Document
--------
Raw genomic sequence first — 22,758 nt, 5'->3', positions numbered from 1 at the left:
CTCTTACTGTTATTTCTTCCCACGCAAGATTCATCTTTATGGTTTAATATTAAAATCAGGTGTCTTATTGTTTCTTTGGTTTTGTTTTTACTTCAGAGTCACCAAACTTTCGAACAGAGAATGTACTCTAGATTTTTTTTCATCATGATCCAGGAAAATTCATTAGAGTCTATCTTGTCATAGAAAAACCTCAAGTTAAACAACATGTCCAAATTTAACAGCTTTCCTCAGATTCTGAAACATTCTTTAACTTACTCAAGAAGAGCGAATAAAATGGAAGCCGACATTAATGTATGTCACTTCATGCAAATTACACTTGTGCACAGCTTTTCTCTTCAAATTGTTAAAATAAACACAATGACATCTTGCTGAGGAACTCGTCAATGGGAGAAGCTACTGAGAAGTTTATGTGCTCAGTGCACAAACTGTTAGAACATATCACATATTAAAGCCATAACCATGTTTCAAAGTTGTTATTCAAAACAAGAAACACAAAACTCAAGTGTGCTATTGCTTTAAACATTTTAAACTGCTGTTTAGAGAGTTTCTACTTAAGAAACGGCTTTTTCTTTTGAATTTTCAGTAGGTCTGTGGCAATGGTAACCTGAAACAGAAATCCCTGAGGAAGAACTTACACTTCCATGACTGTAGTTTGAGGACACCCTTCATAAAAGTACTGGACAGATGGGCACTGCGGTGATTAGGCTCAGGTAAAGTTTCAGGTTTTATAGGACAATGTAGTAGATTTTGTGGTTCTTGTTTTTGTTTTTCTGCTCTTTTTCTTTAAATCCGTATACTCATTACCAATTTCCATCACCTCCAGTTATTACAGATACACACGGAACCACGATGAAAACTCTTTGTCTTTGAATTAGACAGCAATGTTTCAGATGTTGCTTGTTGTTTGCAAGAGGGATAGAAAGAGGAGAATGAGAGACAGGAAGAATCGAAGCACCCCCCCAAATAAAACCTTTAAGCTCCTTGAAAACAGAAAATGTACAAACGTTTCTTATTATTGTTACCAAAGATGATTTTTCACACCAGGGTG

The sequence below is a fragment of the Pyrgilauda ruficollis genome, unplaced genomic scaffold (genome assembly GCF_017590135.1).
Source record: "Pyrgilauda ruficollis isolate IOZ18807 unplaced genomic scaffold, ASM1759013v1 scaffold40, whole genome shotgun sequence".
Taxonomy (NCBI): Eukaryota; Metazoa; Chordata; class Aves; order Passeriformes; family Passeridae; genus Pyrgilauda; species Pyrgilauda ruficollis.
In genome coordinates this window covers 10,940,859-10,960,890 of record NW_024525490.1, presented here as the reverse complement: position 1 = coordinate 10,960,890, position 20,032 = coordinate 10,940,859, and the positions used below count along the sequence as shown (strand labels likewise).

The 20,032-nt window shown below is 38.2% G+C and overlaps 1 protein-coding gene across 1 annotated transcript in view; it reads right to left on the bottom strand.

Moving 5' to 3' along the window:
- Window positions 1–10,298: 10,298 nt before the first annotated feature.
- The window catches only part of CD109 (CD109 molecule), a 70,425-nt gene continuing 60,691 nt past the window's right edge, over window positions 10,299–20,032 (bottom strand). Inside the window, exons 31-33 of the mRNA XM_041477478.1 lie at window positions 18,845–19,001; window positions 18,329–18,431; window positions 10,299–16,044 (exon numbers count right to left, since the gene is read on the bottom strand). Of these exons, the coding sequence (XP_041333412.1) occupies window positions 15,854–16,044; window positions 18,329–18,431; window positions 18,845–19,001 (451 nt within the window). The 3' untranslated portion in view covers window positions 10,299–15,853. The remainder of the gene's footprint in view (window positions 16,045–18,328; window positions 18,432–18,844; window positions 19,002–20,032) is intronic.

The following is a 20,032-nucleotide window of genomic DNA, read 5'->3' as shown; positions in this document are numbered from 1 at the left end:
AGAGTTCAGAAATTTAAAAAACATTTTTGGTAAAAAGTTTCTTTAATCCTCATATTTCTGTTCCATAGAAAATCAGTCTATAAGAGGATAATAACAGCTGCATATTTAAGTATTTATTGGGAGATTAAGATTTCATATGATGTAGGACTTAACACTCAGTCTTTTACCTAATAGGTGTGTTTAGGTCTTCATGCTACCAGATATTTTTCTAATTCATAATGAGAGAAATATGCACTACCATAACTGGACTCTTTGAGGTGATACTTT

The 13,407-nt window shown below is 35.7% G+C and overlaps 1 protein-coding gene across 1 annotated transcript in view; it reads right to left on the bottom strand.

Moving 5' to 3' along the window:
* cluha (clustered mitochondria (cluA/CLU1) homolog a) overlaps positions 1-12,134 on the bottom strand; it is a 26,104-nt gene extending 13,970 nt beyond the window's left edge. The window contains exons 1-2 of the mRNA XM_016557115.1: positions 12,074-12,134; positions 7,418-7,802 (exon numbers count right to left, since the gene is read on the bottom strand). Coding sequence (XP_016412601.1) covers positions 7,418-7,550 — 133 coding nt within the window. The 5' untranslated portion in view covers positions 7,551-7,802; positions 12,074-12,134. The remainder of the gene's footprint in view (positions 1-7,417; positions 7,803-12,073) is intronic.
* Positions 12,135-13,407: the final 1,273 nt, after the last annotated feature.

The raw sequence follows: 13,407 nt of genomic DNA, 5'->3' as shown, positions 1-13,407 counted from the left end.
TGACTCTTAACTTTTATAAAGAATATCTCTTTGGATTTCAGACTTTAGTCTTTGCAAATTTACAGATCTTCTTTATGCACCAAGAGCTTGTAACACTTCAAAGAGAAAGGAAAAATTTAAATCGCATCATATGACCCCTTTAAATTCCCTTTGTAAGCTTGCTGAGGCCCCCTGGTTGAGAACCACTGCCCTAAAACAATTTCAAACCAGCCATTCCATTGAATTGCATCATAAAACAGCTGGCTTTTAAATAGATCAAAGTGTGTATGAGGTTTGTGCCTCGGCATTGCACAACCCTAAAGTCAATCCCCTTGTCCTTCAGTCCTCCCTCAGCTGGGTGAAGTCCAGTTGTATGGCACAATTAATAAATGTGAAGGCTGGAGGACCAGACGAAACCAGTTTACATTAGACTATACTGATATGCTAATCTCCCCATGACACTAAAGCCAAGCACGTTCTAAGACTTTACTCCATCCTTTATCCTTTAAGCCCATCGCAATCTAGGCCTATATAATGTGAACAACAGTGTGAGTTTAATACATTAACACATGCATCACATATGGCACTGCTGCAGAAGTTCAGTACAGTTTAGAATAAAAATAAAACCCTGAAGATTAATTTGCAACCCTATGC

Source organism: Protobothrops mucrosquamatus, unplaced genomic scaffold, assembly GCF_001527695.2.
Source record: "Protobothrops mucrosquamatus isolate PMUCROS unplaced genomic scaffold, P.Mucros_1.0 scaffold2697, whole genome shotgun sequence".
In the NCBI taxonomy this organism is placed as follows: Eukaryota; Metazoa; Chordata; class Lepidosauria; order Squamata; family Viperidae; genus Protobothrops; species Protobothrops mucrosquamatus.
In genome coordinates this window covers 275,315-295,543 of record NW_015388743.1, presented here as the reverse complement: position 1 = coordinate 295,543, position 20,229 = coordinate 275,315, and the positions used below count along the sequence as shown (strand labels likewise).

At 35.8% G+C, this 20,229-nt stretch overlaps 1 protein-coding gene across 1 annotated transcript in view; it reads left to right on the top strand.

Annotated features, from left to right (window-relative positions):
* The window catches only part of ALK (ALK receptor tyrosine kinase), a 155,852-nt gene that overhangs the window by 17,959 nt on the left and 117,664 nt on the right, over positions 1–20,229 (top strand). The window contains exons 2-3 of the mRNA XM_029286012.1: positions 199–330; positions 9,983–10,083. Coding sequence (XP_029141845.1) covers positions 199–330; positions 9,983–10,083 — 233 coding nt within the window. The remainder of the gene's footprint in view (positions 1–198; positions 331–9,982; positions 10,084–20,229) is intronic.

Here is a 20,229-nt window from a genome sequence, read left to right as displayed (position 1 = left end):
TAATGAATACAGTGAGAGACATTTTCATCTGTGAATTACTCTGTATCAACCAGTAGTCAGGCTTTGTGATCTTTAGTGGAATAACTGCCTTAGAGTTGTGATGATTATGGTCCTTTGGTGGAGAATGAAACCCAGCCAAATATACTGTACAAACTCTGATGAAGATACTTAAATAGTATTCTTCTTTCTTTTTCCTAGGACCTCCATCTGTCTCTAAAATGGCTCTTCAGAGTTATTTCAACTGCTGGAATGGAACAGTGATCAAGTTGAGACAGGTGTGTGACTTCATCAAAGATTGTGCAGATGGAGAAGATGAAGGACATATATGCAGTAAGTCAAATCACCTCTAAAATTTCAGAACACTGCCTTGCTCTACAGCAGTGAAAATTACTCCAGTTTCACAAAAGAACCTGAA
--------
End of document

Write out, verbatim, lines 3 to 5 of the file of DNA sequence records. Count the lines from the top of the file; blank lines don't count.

The sequence below is a fragment of the Pyrgilauda ruficollis genome, unplaced genomic scaffold (genome assembly GCF_017590135.1).
Source record: "Pyrgilauda ruficollis isolate IOZ18807 unplaced genomic scaffold, ASM1759013v1 scaffold40, whole genome shotgun sequence".
Taxonomy (NCBI): Eukaryota; Metazoa; Chordata; class Aves; order Passeriformes; family Passeridae; genus Pyrgilauda; species Pyrgilauda ruficollis.